Morgan was outraged. He rushed down to Washington, and threatened the president with a countersuit. "You get your lawyer," said Roosevelt, "and I’ll get my nine lawyers." And in the end, it was the nine old men of the Supreme Court who broke the monopolies, but not before Edward Harriman had accumulated a personal kitty of just under $100million. When he died in '99 he could boast that he ownerilled 60,000 miles of railroad lines. He left behind also a son and heir, and eight-year-old Averell Harriman.

And what could you expect of him? What you got from scores of the breed – spoilt, loitering sons but loiterers on grand scale – who were sent to the best schools and from there picked up the strings, or the dividends, of their fathers' incomes, built capacious summer homes, did the grand European tour, married a loitering heiress to other fortunes, spent the rest of their lives trying to banish boredom.

For a while, a remarkable long while, Averell Harriman seemed to fall easily into the mould; Groton and Yale from which he graduated with a lowly C average; met the right girls, married one, the daughter of a banker. But this languid, handsome young man lacked one fatal characteristic of the type – he did not enjoy boredom. He loved to work, he worked like a sweating pro at games and became the fourth-ranking pool player in the country.

Just out of Yale he was, naturally, you might say, elected to the board of Union Pacific, but he had the sense and the decency to recognise that he was there as his father’s son. So he got out of railroads, into shipping, and pretty soon was a shipping magnate. He moved into Wall Street, formed his own investment house and then a private bank and then, in the early 1920s, took a surprising interest – considering his bloodline and his presumed prejudices – in making a deal with the new Bolshevik government of Russia to finance manganese mining.

He went off to the Soviet Union and had a long session with Trotsky, and appeared to be impressed by his intelligence and business sense but after that visit, Harriman showed to his associates an inconspicuous gift that would surface time and again in his later life, and tell why this apparently slow, phlegmatic man would become the cherished advisor to five presidents.

Nothing to do with knowledge alone or intellect – he had a gift for being unimpressed by impressive people. He was unstartled by brilliance. He acted from wary hunches and, in this instance, he defied the expert wisdom by deciding that Trotsky would not win an endurance contest with Joseph Stalin. He withdrew from the deal.

Throughout the 1920s, and on into the '30s Depression, Averell Harriman was unheard of in political circles. He was, he had always been, an automatic Republican, but when the country and the capitalist system was floundering in the pit, Harriman was roused by the energy to restore them of the paralysed Franklin Roosevelt. He must also have been flattered that when businessmen were anathema to the New Dealer Democrats, Roosevelt chose to call on the businessman’s son of a robber baron. He was a Democrat for the rest of his life.

And from then on, you can count the steps by which he went, onwards and upward, first as an administrator in the department of commerce and then in charge of production, on to Britain to organise lend and lease, then to see that everything possible was shipped to Britain and Russia, and once America was in the war, he blossomed – though outside the public knowledge – as the supreme special presidential envoy.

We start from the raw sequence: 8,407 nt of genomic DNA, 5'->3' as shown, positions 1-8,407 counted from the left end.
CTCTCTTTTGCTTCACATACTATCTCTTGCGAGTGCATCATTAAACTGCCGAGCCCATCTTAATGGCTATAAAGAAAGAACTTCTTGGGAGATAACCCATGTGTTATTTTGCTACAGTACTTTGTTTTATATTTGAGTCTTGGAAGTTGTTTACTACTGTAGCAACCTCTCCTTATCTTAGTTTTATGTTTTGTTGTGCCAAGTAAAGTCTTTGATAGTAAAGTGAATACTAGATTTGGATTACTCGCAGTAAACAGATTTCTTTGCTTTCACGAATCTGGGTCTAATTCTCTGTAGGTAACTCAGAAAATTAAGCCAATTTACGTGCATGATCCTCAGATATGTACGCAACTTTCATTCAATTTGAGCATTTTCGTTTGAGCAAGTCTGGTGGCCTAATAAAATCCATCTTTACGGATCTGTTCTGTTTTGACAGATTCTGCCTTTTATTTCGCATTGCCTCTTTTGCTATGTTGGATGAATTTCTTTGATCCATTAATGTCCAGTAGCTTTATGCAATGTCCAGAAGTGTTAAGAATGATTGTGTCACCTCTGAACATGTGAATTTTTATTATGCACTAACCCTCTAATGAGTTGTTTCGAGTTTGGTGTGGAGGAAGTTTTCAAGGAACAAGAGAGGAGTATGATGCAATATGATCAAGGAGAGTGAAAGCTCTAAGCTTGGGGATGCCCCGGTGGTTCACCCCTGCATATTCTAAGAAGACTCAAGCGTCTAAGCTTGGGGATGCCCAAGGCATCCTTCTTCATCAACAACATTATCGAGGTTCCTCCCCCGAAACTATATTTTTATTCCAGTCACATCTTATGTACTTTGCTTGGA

Ambassador to the Soviet Union, then to Britain, then – for Truman – the coordinator of the Marshall Plan to try and restore the industrial and economic fabric of western Europe. He was Kennedy’s roving ambassador and Johnson’s and negotiated the Geneva Accords, on the civil war in Laos. When he was 72, he spelled out the treaty with the Russians that banned above-ground nuclear tests. When he was 76, he started the Paris talks with the North Vietnamese to end the war in Vietnam.

He went everywhere and everywhere leaders as different as de Gaulle, Chiang Kai-shek, Adenauer, Stalin, Benes, Churchill were astonished that this slick, methodical, well-bred man slowly revealed a mastery of their problems and his own. Show him everything, Churchill once said, as he opened the file on secrets to which most British Cabinet members were not privy.

On his 90th birthday, Harriman gave $10million to Columbia University to promote American studies of the Soviet Union. American ignorance of the Soviet Union, he said, is very dangerous. So, not an intellect, not an ideologue, he waved no flags, he took no irreconcilable positions, he was a slow, grinding negotiator of almost endless patience.

The North Vietnamese in Paris were irritated at his unruffled attention to their daily introductory denunciations of the American imperialist beast. When they got down to brass tacks, he would then turn on his hearing aid. He had no illusions about the foreseeable prospect of the bear lying down with the eagle, but, in the light of that explosion that illuminated the morning sky over Hiroshima, he thought they’d better try.

Most of all, he had a sixth sense for guessing, against all the barometer readings, how the political weather in any capital he visited might change. Hence, five presidents decided, a precious man to have at their elbow.